Buying an apartment in Paris
By Jerry Marterer
A bustling Sunday morning on rue Cler. Images provided by the author.
It is generally no more difficult for Americans to buy real estate in France than it is for the French, which is not to say that it’s easy. Each quarter has independent realtors that resemble boutiques with photos in their windows describing their listings. In recent years, large firms have begun multi-listing homes everywhere in Paris and surrounding suburbs. Their glossy catalogues tend to focus on higher-priced listings. Apartments are also listed by arrondissement and neighborhood in the online version of Le Figaro. The Friday and Saturday paper editions list open houses. Their website allows searching by neighborhood, number of rooms and selling price.
I have fond memories of helping my son, who had just completed business school in France and was working for a European bank, buy a pied-a-terre (literally, a foot on the ground) in Paris. He asked me to help him look around on weekends when I was in Europe on business. Armed with the real estate section of Le Figaro, we would pound the pavement around neighborhoods looking for open houses. It quickly became apparent that location, as in American cities, was everything.
A studio apartment in the Marais district looked great in the afternoon, but a midnight recon showed that several quiet cafés turned into noisy bars that spilled out onto the street after dark. Another place in a bohemian quarter was fine except for us having to step over a drunk sleeping in the building’s doorway. Somewhat discouraged, we sat with coffee one morning and reviewed options. I had an idea. I proposed that instead of looking for a small studio, we should go together as partners and buy a larger place the family could use. I planned to retire in the next five to ten years, and the thought of living part-time in Paris was sounding more and more attractive. He agreed enthusiastically, and we renewed our efforts.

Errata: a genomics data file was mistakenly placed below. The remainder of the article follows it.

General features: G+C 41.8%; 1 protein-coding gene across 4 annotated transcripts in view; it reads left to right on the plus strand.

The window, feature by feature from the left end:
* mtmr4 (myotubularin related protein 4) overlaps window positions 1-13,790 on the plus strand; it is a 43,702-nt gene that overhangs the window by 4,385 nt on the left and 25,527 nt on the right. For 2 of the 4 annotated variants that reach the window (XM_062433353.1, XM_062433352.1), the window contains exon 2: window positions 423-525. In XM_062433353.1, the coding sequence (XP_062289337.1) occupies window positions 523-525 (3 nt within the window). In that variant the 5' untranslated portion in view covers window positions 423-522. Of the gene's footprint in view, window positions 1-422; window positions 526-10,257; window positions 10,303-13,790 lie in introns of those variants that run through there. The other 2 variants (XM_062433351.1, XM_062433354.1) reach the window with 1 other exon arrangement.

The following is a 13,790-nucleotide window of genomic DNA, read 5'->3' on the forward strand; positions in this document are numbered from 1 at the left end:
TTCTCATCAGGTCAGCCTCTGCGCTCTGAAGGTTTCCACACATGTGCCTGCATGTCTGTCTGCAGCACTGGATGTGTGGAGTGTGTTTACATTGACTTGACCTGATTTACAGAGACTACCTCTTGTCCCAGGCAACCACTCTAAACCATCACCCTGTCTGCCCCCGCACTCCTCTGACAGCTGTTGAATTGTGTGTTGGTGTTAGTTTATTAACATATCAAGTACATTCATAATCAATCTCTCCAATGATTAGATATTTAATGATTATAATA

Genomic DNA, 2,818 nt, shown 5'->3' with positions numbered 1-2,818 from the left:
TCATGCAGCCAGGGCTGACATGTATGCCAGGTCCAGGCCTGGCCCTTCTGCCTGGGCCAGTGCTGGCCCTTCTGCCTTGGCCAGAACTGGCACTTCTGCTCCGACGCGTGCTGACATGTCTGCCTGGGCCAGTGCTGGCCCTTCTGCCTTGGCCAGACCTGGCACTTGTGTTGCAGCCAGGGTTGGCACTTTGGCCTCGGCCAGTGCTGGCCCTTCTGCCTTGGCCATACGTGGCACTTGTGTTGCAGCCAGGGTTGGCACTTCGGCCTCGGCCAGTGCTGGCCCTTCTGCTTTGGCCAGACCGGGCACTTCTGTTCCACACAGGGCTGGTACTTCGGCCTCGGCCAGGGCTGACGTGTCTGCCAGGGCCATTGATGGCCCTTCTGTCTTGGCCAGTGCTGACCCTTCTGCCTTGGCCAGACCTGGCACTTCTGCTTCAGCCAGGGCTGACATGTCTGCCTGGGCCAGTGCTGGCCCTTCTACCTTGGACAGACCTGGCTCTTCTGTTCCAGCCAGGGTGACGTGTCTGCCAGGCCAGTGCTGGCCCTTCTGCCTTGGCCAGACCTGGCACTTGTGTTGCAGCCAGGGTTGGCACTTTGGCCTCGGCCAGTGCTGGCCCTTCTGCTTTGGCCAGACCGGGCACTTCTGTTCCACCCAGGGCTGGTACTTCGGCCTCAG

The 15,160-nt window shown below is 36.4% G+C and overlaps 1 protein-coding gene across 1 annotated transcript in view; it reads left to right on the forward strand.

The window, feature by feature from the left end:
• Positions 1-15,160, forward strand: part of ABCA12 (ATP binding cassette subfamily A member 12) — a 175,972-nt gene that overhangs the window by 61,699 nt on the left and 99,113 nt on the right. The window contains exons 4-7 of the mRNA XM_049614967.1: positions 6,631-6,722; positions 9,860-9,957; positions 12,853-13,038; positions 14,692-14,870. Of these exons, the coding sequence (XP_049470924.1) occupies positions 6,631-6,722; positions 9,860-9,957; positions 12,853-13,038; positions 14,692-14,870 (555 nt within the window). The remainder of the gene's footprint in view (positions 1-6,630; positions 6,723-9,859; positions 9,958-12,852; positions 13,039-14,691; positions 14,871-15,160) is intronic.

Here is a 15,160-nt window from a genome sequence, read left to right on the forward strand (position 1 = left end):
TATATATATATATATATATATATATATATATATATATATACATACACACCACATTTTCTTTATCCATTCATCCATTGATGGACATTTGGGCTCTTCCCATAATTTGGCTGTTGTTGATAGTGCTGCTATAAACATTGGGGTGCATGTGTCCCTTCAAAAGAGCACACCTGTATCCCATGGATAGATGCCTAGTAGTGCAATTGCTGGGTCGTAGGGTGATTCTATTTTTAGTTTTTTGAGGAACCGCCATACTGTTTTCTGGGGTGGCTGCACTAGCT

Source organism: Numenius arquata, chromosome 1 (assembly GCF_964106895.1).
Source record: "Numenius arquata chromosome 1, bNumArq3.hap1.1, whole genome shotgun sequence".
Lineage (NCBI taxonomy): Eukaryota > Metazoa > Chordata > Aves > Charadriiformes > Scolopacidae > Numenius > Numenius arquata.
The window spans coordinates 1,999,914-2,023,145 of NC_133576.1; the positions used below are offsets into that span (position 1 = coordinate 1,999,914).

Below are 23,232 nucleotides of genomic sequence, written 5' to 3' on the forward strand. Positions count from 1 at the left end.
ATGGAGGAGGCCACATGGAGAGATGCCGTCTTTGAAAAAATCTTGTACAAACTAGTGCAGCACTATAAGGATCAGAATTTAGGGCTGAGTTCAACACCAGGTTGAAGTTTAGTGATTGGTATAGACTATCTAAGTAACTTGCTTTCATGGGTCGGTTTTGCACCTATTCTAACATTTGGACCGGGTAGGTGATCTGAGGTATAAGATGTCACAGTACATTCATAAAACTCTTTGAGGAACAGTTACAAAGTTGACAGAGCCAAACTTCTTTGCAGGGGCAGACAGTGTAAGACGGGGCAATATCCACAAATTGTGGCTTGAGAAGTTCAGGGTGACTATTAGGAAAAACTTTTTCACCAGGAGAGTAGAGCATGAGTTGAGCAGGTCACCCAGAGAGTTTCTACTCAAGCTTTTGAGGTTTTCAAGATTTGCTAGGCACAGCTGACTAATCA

The decision tree
Based on our previous experiences, I told my son the best criteria for a neighborhood would be to eliminate any that his mother would not want to visit. That immediately narrowed our focus. The revised scope prompted us to use a decision tree approach. We made a list of the trade-offs and features:
Low floor or high floor, elevator or no elevator? I had no desire to climb five flights of stairs in a non-elevator building, but living on the second floor meant no sunlight. We settled on elevator/high floor.
Gardienne or no gardienne? Formerly known as a concierge, a gardienne, who lives on the ground floor, keeps the stairs and hallways clean, accepts deliveries, holds mail in the owner’s absence and, in some cases, for an hourly rate, will keep the apartment clean. Easy decision: gardienne.
A newer building with modern heating and plumbing, or an older building with higher ceilings, older plumbing and character? Character won.
Move-in condition or “travaux a prévoir” (major work forseen before move-in)? We decided that for the right location and price, we wouldn’t mind some remodeling.
Other considerations included the following:
One bedroom with a living room sofa bed, or two bedrooms?
Proximity to metro station, bus stop, taxi stand.
Fresh food markets nearby where the locals do their daily shopping.
Neighborhood restaurants and cafés that don’t have menus in six languages or pictures of the food in the window.